This time, the state sought to charge the man under the Terrorism Suppression Act, for planning a terrorist act.
But Justice Downs said that in itself was not an offence under the law.
In his decision, Justice Downs said: “Terrorism is a great evil. ‘Lone wolf’ terrorist attacks with knives and other makeshift weapons, such as cars or trucks, are far from unheard of.
“Recent events in Christchurch demonstrate New Zealand should not be complacent. Some among us are prepared to use lethal violence for ideological, political or religious causes.
“The absence of an offence of planning or preparing a terrorist act … could be an Achilles heel.”
Justice Downs said it was not for the courts to create such an offence.
“The issue is for Parliament,” he said.
A copy of Justice Downs’ judgment was provided to the Attorney-General, the Solicitor-General and the Law Commission.
High Court trial
The man finally stood trial in the High Court at Auckland in May this year, on lesser charges.
A jury found him guilty of two charges of possessing Isis propaganda that promoted terrorism and one charge of failing to comply with a search.
He was acquitted of a third charge of possessing objectionable material and a charge of possessing a knife in a public place.
The man was sentenced in July.
In her sentencing notes, Justice Fitzgerald said the two publications on which he was found guilty were “nasheeds” – religious hymns.
Both were classified by the Censor as objectionable and contained Isis imagery and lyrics.
Justice Fitzgerald did not accept the explanation that he was listening to them to improve his Arabic language skills.
“Rather, I accept that the broader context to your possession of these nasheeds, which included a range of other materials relating to Isis or Isil, suggests that you have an operative interest in Isis.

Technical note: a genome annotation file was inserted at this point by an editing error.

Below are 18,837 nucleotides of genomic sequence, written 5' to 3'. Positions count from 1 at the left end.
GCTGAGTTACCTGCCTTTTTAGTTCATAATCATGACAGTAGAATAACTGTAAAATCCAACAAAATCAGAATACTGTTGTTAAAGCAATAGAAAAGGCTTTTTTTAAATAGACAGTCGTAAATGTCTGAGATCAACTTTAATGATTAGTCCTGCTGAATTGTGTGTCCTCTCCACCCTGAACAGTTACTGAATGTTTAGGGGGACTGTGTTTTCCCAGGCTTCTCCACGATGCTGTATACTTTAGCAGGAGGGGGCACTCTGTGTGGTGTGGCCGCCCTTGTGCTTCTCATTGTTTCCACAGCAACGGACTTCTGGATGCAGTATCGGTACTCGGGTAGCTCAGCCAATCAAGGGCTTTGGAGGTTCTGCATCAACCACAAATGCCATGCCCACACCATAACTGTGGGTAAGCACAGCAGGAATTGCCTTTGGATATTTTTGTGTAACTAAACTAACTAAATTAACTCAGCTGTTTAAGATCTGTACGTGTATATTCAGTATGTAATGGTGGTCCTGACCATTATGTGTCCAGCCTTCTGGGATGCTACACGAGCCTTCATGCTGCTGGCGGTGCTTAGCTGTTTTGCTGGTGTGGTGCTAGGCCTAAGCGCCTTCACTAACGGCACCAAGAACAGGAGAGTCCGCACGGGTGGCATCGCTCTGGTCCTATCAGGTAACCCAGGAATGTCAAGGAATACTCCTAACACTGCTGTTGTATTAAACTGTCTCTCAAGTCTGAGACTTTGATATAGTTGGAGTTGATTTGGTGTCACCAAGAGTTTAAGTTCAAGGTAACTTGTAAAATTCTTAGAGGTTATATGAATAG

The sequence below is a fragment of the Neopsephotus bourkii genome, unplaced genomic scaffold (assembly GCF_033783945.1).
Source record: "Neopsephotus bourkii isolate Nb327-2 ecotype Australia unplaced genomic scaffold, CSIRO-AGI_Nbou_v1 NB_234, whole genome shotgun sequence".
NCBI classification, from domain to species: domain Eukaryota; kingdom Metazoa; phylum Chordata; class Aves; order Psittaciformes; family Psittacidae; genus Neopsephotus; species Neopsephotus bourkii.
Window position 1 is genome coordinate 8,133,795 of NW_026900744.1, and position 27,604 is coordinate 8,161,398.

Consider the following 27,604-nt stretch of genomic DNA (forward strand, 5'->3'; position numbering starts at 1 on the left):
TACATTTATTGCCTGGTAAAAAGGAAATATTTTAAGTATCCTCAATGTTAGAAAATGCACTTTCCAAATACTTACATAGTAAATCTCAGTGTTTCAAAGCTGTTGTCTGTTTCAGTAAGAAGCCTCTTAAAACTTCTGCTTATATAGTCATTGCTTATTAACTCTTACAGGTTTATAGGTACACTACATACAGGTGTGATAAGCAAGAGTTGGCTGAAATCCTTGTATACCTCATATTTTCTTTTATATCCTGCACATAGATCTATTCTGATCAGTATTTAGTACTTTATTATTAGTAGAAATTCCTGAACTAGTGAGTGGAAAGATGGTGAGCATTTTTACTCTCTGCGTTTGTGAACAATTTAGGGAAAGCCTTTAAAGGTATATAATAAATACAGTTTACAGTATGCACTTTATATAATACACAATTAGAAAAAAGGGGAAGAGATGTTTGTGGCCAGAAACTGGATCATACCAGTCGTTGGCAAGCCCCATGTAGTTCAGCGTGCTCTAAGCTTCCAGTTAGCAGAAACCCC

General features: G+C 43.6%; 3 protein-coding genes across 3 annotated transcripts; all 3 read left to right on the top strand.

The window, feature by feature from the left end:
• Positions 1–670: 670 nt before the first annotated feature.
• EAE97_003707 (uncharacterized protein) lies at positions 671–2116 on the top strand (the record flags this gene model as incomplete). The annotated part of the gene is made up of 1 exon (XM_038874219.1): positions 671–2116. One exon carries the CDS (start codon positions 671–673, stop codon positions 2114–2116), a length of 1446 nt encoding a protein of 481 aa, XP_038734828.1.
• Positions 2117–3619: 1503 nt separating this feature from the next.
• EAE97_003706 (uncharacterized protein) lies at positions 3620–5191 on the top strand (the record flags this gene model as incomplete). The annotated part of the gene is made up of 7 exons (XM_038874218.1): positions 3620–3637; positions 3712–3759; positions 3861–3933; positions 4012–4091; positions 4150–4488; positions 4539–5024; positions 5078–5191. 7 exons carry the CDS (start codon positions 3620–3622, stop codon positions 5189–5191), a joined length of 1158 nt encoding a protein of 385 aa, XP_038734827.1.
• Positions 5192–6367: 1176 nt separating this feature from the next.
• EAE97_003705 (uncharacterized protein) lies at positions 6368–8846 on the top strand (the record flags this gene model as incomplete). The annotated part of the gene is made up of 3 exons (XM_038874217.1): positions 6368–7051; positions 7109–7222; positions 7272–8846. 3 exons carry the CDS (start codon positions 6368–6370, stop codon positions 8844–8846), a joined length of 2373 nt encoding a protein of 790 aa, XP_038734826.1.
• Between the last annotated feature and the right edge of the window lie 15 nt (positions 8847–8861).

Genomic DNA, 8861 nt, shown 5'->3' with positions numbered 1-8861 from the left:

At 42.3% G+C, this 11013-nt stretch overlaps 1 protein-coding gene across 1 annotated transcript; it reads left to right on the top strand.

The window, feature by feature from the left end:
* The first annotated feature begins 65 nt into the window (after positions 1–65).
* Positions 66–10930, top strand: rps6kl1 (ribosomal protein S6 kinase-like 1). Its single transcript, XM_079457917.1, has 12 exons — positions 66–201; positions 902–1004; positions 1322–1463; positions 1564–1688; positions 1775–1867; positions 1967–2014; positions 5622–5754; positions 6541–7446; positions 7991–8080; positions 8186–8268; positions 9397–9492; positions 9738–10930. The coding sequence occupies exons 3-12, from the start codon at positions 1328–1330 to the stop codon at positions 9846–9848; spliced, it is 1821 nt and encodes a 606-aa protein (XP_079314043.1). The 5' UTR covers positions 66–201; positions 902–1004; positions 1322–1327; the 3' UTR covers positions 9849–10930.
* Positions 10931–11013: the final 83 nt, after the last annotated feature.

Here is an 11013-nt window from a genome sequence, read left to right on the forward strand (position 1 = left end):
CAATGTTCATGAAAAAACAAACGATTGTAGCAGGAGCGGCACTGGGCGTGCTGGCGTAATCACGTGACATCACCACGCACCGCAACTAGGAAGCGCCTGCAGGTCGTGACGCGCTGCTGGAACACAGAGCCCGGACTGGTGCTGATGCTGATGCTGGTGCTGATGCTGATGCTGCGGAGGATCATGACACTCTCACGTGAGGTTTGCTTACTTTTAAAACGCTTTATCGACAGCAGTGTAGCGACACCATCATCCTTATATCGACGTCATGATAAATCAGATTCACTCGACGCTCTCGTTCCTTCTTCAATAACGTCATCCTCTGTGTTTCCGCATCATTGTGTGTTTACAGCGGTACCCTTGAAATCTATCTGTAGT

“In other words, I do not accept that you might have simply stumbled across these and other Isis-related materials in your research of Islam or the historic Islamic State,” she said.
Report raised further flags
A pre-sentencing report raised further flags.
“The report writer suggests that you support the goals and methods of Isis,” Justice Fitzgerald said.
“The report writer concludes that the risk of you reoffending in a similar way to the present charges is high.
“It suggests that you have the means and motivation to commit violent acts in the community and, despite not having violently offended to date, as posing a very high risk of harm to others.”
Given he had already spent three years in custody awaiting trial, the man was sentenced to one-year supervision.
There were restrictions on his use of electronic devices, the internet and social media.
“The Police and Community Corrections clearly have concerns that you pose a not insignificant risk to the broader community,” Justice Fitzgerald said in her sentencing notes.
“I do not know whether those concerns are right and I sincerely hope that they are not, though having regard to all of the materials available to the court, I can say that they are not wholly fanciful.”
This article is republished under a community partnership agreement with RNZ.
This content originally appeared on Asia Pacific Report and was authored by APR editor.